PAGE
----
As these GEITP pages have often stated, a trait (phenotype) reflects the contribution of genetics (DNA sequence differences) plus epigenetics (chromosomal changes other than DNA sequence) plus adverse environmental insults that constantly affect DNA sequence and epigenetic variations. Epigenetics includes DNA-methylation, RNA-interference, histone modifications, and chromatin remodeling. These two papers [attached] describe DNA-methylation events that happen in pluripotent mouse, and human, pre-implantation embryos. In mammals, early lineage specification in pre-implantation and post-implantation embryonic development generates founder tissues for all subsequent somatic development.
The first lineage specification starts at the morula stage, when the inner cell mass (ICM) and the trophectoderm (TE) begin to segregate. The ICM contains both cells of the epiblast lineage, which give rise to the entire fetus, and cells of the primitive endoderm lineage, which form visceral endoderm and parietal endoderm. Visceral endoderm becomes the chief metabolic component of the visceral yolk sac, and parietal endoderm contributes to the transient parietal yolk sac. The TE contains progenitor cells for trophoblasts, which form the majority of the fetal-origin part of the placenta. In mice, by embryonic day 6.5 (E6.5), the anterior epiblast gives rise to ectoderm, and the posterior proximal epiblast develops into the primitive streak, which then forms mesoderm and endoderm. The resulting three germ layers contain virtually all progenitors for the future body plan (epiderm ––> skin; mesoderm ––> muscle and bone; and endoderm ––> internal organs such as liver).
However, the dynamics of transcriptomes (arising from DNA sequence ––> messenger RNA), and epigenomes (DNA-methylation, RNA-interference, histone modifications, and chromatin remodeling), acting in concert with initial cell fate commitment, remains poorly understood. Authors [first attached paper] report investigation of transcriptomes, and base-resolution methylomes, for early lineages in peri- and post-implantation mouse embryos. They found allele-specific and lineage-specific de novo DNA-methylation that leads to differential methylation between embryonic and extra-embryonic lineages at promoters of lineage regulators, gene bodies, and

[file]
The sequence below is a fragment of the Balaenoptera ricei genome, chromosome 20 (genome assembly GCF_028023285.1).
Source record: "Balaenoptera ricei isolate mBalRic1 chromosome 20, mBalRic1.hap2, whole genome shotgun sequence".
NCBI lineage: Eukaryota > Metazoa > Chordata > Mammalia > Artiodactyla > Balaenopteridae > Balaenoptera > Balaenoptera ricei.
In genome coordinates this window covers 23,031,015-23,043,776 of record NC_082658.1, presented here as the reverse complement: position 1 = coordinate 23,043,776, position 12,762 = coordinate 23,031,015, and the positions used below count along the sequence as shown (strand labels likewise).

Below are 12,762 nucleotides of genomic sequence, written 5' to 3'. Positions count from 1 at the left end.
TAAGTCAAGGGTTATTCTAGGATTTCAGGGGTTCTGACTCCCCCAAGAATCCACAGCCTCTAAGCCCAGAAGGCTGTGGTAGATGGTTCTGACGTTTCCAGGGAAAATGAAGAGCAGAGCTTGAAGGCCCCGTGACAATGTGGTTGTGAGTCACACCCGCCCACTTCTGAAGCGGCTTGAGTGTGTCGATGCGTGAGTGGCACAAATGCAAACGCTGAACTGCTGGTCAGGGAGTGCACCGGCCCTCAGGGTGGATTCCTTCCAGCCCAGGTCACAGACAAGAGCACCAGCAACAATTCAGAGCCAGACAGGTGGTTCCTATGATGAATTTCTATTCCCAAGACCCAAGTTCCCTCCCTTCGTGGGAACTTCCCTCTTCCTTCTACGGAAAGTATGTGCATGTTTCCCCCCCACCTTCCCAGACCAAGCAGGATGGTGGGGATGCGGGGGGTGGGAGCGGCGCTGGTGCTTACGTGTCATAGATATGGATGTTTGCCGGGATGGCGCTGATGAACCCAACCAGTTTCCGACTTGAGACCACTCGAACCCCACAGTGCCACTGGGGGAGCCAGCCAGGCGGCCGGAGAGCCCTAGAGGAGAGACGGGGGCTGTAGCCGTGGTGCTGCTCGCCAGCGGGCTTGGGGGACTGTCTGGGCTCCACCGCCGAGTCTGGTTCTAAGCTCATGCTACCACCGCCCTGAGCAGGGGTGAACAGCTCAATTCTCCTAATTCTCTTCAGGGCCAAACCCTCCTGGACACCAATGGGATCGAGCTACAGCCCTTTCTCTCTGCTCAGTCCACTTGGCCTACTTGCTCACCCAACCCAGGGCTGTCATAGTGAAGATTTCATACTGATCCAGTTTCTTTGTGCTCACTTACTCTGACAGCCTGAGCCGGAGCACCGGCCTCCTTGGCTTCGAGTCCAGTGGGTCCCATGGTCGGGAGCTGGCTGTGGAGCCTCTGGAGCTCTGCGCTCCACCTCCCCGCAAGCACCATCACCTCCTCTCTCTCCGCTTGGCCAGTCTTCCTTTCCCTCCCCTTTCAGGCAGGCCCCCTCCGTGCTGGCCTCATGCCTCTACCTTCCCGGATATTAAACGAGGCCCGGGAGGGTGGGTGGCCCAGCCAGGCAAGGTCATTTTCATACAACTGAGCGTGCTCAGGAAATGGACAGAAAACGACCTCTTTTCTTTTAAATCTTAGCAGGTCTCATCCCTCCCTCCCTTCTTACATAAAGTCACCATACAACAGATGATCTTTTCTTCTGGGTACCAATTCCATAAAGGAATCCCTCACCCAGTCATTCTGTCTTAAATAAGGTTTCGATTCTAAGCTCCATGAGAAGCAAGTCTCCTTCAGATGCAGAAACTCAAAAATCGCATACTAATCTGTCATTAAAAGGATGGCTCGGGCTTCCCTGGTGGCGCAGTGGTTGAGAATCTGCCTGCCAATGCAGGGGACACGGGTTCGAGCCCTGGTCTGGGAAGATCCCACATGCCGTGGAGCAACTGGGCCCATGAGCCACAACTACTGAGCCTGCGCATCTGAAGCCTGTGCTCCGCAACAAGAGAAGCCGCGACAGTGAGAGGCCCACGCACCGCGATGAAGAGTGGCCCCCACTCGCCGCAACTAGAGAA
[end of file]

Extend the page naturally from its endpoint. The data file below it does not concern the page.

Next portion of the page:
DNA-methylation valleys. By defining chromatin architecture across the same developmental period –– authors demonstrated that both global demethylation and remethylation in early development correlate with chromatin compartments. Dynamic local methylation was evident during gastrulation, which enabled identification of putative regulatory elements. Lastly, authors found that de novo methylation patterning does not strictly require implantation. These findings thus reveal dynamic transcriptomes, DNA methylomes, and 3-dimensional chromatin landscapes during the earliest stages of mouse lineage specification.
Authors [second attached paper] performed single-cell DNA-methylome sequencing for human preimplantation embryos and found that tens of thousands of genomic loci exhibit de novo DNA-methylation. This observation indicates that genome-wide DNA-methylation reprogramming during pre-implantation development is in a dynamic balance between strong global demethylation and extremely-focused remethylation. Moreover, demethylation of the paternal genome is much faster and thorough than that of the maternal genome. From the two-cell zygote to the post-implantation stage, methylation of the paternal genome is consistently lower than that of the maternal genome. Authors also found that the genetic lineage of early blastomeres can be traced by DNA-methylation analysis. This breakthrough work paves the way for deciphering the secrets of DNA-methylation reprogramming in early human embryos.
Nat Genet Jan 2o18; 50: 12–19 & pp 96–105